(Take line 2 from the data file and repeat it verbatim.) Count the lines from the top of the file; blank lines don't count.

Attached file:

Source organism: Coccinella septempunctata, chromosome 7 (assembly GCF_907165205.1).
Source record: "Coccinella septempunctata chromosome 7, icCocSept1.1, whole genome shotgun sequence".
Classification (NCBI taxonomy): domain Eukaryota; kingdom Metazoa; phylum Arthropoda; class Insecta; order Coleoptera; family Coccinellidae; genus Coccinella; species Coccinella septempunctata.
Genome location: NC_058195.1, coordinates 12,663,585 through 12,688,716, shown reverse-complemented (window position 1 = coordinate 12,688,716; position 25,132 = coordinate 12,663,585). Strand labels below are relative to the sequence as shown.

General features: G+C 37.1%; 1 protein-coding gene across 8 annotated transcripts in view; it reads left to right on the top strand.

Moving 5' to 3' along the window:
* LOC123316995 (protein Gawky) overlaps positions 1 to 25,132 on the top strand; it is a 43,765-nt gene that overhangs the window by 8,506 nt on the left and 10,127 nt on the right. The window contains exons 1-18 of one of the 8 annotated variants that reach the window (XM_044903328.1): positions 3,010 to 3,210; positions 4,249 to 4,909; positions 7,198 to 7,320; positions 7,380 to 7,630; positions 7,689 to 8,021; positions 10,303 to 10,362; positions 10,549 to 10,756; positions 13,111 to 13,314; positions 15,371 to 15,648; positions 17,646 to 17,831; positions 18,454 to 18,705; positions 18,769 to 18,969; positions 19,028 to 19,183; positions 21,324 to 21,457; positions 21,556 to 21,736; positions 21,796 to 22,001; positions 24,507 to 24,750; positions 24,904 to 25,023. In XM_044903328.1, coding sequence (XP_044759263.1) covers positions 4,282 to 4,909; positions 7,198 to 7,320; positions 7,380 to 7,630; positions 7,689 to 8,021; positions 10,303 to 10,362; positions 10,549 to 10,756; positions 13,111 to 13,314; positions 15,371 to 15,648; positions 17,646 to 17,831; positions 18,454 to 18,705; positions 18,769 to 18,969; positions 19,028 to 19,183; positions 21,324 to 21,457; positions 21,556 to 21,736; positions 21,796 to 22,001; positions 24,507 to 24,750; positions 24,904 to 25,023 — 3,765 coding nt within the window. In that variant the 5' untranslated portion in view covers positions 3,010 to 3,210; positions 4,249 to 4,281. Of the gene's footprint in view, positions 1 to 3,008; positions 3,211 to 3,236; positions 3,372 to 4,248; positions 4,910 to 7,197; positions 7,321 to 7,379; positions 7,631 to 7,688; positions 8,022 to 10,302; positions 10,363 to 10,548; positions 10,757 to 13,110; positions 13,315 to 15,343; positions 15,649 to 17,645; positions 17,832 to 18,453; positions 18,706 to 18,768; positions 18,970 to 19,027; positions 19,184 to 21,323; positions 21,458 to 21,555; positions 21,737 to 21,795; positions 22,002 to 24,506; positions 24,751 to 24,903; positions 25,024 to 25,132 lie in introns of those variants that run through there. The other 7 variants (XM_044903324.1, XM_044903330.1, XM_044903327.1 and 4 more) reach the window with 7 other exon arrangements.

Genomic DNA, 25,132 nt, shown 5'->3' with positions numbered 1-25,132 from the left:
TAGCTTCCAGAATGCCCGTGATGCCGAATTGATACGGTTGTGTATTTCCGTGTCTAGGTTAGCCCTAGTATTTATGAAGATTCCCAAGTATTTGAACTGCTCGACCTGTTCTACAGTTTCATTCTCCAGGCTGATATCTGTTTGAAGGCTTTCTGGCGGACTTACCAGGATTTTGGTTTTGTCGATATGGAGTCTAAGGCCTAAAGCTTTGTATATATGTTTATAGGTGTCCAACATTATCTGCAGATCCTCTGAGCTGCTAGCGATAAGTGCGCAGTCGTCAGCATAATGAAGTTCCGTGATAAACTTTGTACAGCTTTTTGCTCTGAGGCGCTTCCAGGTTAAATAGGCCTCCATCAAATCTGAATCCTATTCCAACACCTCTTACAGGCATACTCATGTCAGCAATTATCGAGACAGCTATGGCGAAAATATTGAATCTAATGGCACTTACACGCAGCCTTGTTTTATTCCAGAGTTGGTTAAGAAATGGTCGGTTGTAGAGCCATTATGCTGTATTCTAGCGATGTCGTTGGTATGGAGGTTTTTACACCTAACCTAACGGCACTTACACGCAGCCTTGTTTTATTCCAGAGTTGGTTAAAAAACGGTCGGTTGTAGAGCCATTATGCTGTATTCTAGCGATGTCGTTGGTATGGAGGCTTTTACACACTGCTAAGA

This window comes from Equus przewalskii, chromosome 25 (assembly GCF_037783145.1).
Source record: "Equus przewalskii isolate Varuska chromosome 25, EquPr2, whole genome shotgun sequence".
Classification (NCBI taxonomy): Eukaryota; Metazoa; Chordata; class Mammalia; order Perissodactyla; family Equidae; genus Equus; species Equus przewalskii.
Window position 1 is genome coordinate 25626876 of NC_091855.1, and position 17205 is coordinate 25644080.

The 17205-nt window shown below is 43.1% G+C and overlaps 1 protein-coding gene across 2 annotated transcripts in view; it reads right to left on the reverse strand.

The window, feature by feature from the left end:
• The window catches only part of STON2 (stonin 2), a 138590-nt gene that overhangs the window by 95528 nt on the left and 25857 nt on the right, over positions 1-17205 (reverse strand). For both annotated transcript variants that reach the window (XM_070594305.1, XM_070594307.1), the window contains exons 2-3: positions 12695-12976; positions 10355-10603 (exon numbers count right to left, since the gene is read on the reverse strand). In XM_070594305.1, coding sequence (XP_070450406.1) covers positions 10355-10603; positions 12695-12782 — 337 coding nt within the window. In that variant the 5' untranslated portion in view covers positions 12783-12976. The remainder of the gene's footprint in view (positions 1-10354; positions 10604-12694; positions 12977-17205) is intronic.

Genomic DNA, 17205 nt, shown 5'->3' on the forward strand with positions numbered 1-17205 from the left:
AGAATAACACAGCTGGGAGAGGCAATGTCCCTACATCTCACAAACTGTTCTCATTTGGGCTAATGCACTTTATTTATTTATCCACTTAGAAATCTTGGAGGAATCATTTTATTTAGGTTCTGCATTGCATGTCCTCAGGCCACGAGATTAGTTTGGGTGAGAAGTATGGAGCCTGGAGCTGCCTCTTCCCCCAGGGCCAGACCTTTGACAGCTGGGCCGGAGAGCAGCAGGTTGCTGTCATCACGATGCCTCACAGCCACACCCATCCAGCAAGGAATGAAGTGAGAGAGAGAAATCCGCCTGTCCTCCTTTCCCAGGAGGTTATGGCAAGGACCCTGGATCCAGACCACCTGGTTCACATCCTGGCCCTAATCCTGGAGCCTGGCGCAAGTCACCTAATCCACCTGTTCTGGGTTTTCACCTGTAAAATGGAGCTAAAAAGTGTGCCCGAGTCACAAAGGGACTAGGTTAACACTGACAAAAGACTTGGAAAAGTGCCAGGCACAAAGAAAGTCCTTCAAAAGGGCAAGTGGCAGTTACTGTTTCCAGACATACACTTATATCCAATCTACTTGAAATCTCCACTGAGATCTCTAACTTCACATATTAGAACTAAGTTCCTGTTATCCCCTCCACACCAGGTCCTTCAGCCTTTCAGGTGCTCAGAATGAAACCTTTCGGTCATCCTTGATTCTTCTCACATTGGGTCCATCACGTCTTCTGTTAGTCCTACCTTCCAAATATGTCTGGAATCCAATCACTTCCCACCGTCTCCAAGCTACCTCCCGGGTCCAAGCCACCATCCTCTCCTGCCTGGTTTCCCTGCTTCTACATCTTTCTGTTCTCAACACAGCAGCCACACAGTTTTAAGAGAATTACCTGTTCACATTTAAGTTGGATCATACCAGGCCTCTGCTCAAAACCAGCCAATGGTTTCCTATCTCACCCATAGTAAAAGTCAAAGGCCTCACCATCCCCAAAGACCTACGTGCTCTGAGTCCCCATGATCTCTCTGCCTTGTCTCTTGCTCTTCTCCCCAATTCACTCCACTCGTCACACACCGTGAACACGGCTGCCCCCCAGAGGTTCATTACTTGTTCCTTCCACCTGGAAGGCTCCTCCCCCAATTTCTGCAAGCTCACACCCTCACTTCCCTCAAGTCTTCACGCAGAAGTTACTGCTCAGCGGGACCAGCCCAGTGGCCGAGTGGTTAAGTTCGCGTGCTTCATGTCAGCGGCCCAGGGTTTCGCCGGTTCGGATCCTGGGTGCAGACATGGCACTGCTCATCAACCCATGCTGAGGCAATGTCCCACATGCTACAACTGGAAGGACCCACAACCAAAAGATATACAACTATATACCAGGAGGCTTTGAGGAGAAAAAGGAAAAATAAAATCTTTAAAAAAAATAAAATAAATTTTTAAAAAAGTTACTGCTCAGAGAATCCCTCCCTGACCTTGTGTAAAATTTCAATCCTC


Source record: "Coccinella septempunctata chromosome 7, icCocSept1.1, whole genome shotgun sequence".